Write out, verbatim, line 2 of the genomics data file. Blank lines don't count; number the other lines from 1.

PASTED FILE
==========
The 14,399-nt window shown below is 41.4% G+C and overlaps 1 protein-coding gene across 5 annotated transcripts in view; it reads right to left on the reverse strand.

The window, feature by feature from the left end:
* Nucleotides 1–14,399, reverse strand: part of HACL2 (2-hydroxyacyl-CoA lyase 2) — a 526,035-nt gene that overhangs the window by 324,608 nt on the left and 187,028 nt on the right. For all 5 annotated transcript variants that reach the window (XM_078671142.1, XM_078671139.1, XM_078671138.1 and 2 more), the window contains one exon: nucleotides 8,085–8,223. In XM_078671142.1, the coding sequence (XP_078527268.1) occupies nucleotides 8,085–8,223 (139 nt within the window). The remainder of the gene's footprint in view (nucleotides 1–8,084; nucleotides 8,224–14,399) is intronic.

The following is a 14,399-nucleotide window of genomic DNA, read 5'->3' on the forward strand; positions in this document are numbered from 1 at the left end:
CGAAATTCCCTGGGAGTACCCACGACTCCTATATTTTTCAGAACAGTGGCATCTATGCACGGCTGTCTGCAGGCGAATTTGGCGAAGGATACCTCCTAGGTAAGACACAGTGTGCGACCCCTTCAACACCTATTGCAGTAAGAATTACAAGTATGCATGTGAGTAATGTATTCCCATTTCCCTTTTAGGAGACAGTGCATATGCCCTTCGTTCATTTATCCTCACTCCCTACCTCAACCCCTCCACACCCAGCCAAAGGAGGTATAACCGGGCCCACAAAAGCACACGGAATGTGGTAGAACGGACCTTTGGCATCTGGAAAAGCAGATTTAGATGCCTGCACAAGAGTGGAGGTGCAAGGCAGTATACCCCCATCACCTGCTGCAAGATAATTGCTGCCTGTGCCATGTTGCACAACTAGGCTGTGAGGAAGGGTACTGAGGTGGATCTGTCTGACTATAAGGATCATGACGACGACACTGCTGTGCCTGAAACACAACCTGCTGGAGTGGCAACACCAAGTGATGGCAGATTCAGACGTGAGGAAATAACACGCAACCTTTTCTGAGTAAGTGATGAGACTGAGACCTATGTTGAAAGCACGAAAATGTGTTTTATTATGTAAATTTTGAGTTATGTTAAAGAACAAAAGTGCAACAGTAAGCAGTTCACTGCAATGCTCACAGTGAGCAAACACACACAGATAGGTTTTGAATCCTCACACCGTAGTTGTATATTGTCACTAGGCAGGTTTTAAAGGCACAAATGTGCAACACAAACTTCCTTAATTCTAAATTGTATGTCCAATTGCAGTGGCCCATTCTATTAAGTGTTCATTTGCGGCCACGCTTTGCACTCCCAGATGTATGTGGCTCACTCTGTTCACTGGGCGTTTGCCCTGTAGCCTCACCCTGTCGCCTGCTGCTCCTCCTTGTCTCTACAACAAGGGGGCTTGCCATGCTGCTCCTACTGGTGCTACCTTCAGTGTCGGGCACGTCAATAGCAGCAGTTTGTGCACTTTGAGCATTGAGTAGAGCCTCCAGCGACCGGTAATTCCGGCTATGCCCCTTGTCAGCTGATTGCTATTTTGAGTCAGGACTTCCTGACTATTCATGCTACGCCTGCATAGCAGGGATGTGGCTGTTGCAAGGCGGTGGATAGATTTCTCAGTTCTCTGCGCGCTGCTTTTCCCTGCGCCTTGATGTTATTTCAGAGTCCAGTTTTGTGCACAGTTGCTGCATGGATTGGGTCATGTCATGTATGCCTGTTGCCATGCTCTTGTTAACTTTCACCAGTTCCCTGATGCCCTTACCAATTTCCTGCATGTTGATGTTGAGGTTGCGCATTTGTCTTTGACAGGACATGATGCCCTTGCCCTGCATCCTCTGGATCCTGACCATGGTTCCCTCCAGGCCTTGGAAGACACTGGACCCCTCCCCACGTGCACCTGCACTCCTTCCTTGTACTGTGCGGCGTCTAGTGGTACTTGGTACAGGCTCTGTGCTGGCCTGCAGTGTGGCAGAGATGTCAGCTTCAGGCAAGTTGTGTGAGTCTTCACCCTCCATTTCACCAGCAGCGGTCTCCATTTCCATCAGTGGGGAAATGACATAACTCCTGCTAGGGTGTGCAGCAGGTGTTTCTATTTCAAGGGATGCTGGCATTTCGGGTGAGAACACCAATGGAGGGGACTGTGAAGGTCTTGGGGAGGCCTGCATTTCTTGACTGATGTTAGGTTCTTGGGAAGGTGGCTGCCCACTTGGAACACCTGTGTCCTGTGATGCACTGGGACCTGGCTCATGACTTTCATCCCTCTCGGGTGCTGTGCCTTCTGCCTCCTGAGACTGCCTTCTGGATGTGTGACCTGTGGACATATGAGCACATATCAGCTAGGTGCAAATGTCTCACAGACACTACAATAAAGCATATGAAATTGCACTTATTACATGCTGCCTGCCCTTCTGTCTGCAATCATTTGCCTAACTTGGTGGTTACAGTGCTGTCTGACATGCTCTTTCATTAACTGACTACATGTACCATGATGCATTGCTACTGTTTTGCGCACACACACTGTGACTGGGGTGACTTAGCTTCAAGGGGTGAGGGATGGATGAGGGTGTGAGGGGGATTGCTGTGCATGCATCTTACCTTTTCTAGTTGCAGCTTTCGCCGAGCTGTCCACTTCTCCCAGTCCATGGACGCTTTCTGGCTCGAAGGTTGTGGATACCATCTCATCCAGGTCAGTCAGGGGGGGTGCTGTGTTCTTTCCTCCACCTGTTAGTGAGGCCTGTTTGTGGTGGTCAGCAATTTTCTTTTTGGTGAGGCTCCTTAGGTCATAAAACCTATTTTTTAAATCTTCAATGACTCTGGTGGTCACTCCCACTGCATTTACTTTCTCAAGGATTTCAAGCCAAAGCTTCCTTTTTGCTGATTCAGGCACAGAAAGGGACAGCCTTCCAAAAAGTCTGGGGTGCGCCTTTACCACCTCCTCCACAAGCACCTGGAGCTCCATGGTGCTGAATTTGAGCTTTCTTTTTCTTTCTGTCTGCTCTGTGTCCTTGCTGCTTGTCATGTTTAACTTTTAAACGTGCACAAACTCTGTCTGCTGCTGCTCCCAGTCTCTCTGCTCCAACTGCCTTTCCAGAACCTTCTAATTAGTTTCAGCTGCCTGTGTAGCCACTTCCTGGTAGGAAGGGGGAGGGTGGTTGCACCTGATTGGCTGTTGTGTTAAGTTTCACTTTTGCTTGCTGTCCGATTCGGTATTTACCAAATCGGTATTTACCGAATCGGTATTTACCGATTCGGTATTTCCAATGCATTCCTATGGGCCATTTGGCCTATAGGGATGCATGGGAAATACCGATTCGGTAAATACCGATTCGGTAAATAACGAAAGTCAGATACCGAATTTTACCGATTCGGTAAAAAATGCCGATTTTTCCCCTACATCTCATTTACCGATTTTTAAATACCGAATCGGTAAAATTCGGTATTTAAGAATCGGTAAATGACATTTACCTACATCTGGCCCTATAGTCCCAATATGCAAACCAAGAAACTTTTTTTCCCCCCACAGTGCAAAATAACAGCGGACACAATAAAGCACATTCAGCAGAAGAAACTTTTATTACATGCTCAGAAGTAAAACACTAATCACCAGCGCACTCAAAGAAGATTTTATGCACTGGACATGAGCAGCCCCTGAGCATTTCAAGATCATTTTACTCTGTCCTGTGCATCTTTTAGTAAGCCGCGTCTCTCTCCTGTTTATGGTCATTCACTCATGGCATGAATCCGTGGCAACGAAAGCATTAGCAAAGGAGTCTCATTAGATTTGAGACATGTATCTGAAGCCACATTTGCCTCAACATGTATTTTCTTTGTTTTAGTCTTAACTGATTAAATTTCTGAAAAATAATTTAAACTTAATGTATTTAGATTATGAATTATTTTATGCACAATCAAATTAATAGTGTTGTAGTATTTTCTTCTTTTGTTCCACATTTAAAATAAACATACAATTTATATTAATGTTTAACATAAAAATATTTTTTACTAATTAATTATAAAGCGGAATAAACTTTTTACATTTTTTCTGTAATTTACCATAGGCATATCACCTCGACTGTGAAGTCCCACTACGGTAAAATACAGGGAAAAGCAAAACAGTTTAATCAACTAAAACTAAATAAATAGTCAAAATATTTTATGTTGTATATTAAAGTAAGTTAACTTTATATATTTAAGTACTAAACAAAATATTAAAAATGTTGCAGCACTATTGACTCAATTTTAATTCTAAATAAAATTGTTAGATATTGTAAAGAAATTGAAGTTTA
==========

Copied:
The window, feature by feature from the left end: